European Association for Public Administration Accreditation

I. Working Group on Local Government

WG Programme Coordinators:

Gabor Soos, Political Science Institute of Hungarian Academy of Sciences, Budapest, Hungary

Arto Haveri, Local Government Studies, University of Tampere, Faculty of Economics and Administration, Finland

Topic 2012:

"Local autonomy in the context of administrative reforms"

1. Call for Papers – for the 20th NISPAcee Annual Conference

The fifth year of the Working Group on Local Government focuses on the state and development of local government/municipal autonomy in Central and Eastern Europe (CEE) and the Commonwealth of Independent States (CIS).

A major theoretical and practical justification for elected local government systems has been to make a variation in policies possible across localities. Local government should be able to engage in activities which they see as locally important. Without some degree of autonomy or discretion from the upper level of governments, this would be difficult, if not impossible. On the other hand, the idea of municipalities exerting complete autonomy in their activities is often considered impractical and sometimes dysfunctional in modern societies. There is often a tension between central and local governments on the question of how municipalities should perform their tasks.

In public administration reforms, decentralisation has recently been an important trend in many European countries, often containing the idea of increased local and regional autonomy or multi-level governance. Nevertheless, there are also other (counter)trends and developments depending on national policies or international reform doctrines.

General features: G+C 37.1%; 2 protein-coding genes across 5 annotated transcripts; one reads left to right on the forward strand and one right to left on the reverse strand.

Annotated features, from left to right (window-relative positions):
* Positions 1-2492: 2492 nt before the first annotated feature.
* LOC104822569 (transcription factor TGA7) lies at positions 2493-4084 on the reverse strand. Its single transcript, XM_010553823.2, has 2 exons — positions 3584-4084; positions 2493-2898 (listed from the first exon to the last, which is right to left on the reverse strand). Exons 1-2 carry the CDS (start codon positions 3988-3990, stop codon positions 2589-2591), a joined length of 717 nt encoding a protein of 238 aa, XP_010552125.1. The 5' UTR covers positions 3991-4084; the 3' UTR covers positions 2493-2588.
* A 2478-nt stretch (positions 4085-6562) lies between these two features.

The general aim of the workshops in 2012 is to explore the state and development of local government autonomy in the context of public administration reforms. Have the reforms and decisions of upper level governments contributed to the increased central control of local policy making or have local authorities been given more resources, power and autonomy in deciding on local affairs? Autonomy can be approached, for example, from the following three perspectives:

1)Resources of autonomy (financial, material, human resources).

2)Legislative basis of autonomy (the right of local authorities to resist subordination to regulation or upper authorities).

3)Political autonomy (dependence on national parties, civic democracy, institutions).

The papers may also discuss such issues as the concept of local autonomy and the different outcomes of local autonomy (or lack of it). What is local autonomy and how is it related to the functions of local government? Is there also a "negative autonomy” in addition to the positive outcomes often connected to local autonomy? One definition of local self-government is given by the Council of Europe in the European Charter of Local Self-Government, Article 3: "Local self-government denotes the right and the ability of local authorities, within the limits of the law, to regulate and manage a substantial share of public affairs under their own responsibility and in the interests of the local population”.

The coordinators especially welcome papers which provide within-country or cross-country comparisons of local government autonomy, the factors that have driven an increase or decrease in autonomy and the effects of those reforms.

The accepted paper proposals should go beyond a mere description of the system or problems of public administration in a given country and should belong to one of the following categories: